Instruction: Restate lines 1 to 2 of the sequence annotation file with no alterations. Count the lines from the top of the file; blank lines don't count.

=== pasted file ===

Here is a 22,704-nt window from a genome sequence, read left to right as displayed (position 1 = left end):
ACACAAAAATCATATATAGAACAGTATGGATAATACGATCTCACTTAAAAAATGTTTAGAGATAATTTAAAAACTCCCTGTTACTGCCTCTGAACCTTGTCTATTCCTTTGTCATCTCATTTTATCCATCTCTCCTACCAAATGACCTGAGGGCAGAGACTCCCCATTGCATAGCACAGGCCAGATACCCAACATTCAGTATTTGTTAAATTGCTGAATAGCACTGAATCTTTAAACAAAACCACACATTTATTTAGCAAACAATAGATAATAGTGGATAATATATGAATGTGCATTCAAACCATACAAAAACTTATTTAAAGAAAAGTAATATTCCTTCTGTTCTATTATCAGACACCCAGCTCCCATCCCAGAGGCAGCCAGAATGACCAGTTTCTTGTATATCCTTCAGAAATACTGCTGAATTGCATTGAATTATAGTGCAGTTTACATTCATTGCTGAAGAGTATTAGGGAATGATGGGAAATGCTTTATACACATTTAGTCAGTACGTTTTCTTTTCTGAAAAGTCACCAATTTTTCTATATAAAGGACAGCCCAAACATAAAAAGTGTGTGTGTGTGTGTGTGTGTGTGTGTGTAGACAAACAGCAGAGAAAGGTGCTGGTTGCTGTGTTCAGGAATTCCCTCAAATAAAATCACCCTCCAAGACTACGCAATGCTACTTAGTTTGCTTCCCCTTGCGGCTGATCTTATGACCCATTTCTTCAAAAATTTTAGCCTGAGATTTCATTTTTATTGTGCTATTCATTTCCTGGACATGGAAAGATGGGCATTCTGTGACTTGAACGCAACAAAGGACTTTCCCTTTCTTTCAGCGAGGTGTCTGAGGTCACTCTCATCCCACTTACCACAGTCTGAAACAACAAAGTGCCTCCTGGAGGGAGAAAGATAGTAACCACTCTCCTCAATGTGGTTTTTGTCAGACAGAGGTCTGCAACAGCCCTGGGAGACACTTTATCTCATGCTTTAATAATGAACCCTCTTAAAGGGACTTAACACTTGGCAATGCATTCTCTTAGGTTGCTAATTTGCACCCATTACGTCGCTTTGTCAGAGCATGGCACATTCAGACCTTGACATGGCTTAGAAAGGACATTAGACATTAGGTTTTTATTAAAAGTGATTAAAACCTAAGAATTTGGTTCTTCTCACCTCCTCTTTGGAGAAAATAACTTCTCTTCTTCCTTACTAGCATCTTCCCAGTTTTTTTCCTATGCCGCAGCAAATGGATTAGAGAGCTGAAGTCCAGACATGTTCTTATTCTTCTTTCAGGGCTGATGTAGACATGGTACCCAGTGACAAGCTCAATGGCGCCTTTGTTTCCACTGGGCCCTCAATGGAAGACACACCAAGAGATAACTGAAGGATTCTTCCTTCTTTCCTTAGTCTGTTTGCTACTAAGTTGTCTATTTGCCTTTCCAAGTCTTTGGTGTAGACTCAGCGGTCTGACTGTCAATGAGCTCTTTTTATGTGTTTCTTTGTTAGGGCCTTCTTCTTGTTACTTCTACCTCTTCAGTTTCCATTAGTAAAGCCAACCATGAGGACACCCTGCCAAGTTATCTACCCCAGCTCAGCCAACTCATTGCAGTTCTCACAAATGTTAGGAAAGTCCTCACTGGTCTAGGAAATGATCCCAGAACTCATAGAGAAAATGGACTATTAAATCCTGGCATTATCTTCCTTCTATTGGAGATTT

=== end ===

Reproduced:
Here is a 22,704-nt window from a genome sequence, read left to right as displayed (position 1 = left end):
ACACAAAAATCATATATAGAACAGTATGGATAATACGATCTCACTTAAAAAATGTTTAGAGATAATTTAAAAACTCCCTGTTACTGCCTCTGAACCTTGTCTATTCCTTTGTCATCTCATTTTATCCATCTCTCCTACCAAATGACCTGAGGGCAGAGACTCCCCATTGCATAGCACAGGCCAGATACCCAACATTCAGTATTTGTTAAATTGCTGAATAGCACTGAATCTTTAAACAAAACCACACATTTATTTAGCAAACAATAGATAATAGTGGATAATATATGAATGTGCATTCAAACCATACAAAAACTTATTTAAAGAAAAGTAATATTCCTTCTGTTCTATTATCAGACACCCAGCTCCCATCCCAGAGGCAGCCAGAATGACCAGTTTCTTGTATATCCTTCAGAAATACTGCTGAATTGCATTGAATTATAGTGCAGTTTACATTCATTGCTGAAGAGTATTAGGGAATGATGGGAAATGCTTTATACACATTTAGTCAGTACGTTTTCTTTTCTGAAAAGTCACCAATTTTTCTATATAAAGGACAGCCCAAACATAAAAAGTGTGTGTGTGTGTGTGTGTGTGTGTGTGTAGACAAACAGCAGAGAAAGGTGCTGGTTGCTGTGTTCAGGAATTCCCTCAAATAAAATCACCCTCCAAGACTACGCAATGCTACTTAGTTTGCTTCCCCTTGCGGCTGATCTTATGACCCATTTCTTCAAAAATTTTAGCCTGAGATTTCATTTTTATTGTGCTATTCATTTCCTGGACATGGAAAGATGGGCATTCTGTGACTTGAACGCAACAAAGGACTTTCCCTTTCTTTCAGCGAGGTGTCTGAGGTCACTCTCATCCCACTTACCACAGTCTGAAACAACAAAGTGCCTCCTGGAGGGAGAAAGATAGTAACCACTCTCCTCAATGTGGTTTTTGTCAGACAGAGGTCTGCAACAGCCCTGGGAGACACTTTATCTCATGCTTTAATAATGAACCCTCTTAAAGGGACTTAACACTTGGCAATGCATTCTCTTAGGTTGCTAATTTGCACCCATTACGTCGCTTTGTCAGAGCATGGCACATTCAGACCTTGACATGGCTTAGAAAGGACATTAGACATTAGGTTTTTATTAAAAGTGATTAAAACCTAAGAATTTGGTTCTTCTCACCTCCTCTTTGGAGAAAATAACTTCTCTTCTTCCTTACTAGCATCTTCCCAGTTTTTTTCCTATGCCGCAGCAAATGGATTAGAGAGCTGAAGTCCAGACATGTTCTTATTCTTCTTTCAGGGCTGATGTAGACATGGTACCCAGTGACAAGCTCAATGGCGCCTTTGTTTCCACTGGGCCCTCAATGGAAGACACACCAAGAGATAACTGAAGGATTCTTCCTTCTTTCCTTAGTCTGTTTGCTACTAAGTTGTCTATTTGCCTTTCCAAGTCTTTGGTGTAGACTCAGCGGTCTGACTGTCAATGAGCTCTTTTTATGTGTTTCTTTGTTAGGGCCTTCTTCTTGTTACTTCTACCTCTTCAGTTTCCATTAGTAAAGCCAACCATGAGGACACCCTGCCAAGTTATCTACCCCAGCTCAGCCAACTCATTGCAGTTCTCACAAATGTTAGGAAAGTCCTCACTGGTCTAGGAAATGATCCCAGAACTCATAGAGAAAATGGACTATTAAATCCTGGCATTATCTTCCTTCTATTGGAGATTT